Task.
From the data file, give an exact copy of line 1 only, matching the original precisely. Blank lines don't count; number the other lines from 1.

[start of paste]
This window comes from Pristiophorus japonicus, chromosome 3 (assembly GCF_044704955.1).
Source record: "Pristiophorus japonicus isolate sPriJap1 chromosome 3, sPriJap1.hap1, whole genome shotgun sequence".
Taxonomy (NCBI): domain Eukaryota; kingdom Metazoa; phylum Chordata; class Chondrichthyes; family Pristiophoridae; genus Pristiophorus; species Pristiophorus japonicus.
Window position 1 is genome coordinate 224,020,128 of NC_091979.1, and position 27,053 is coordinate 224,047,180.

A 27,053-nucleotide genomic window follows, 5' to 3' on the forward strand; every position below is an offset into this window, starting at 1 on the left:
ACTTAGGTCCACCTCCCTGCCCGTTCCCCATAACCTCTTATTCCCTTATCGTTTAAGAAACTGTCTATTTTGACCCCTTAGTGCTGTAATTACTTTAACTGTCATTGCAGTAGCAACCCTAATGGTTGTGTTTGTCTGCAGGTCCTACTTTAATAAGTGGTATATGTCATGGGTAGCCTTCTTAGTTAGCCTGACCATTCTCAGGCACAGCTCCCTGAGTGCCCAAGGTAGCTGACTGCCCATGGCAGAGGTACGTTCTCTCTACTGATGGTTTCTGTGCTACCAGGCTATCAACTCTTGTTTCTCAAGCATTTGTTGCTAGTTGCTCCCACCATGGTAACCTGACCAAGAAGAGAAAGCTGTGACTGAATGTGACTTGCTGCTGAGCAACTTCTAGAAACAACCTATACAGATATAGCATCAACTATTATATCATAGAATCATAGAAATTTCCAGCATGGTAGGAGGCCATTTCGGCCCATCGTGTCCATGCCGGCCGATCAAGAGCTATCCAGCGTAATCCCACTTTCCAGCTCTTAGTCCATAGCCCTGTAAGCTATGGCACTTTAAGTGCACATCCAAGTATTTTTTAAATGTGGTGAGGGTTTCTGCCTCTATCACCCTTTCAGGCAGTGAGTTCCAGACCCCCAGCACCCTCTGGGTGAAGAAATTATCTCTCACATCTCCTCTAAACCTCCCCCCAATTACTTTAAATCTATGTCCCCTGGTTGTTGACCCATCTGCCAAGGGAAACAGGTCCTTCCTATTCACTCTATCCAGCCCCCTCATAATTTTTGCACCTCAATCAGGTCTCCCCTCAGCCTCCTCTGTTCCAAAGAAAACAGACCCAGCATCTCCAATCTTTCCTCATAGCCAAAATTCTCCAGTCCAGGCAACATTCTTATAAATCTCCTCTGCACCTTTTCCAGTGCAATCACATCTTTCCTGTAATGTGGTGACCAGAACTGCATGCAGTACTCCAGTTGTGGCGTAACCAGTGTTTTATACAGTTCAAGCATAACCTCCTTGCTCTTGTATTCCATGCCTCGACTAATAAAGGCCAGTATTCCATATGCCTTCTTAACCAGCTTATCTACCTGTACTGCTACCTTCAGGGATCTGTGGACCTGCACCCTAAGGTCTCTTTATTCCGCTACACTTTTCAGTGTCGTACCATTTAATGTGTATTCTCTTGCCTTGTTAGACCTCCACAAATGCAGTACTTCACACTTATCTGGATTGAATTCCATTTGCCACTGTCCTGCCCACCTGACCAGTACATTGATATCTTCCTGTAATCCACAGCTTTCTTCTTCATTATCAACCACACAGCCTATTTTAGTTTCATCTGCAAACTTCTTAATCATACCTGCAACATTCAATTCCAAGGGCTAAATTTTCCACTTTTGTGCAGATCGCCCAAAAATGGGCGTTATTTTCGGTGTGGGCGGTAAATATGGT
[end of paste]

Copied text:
This window comes from Pristiophorus japonicus, chromosome 3 (assembly GCF_044704955.1).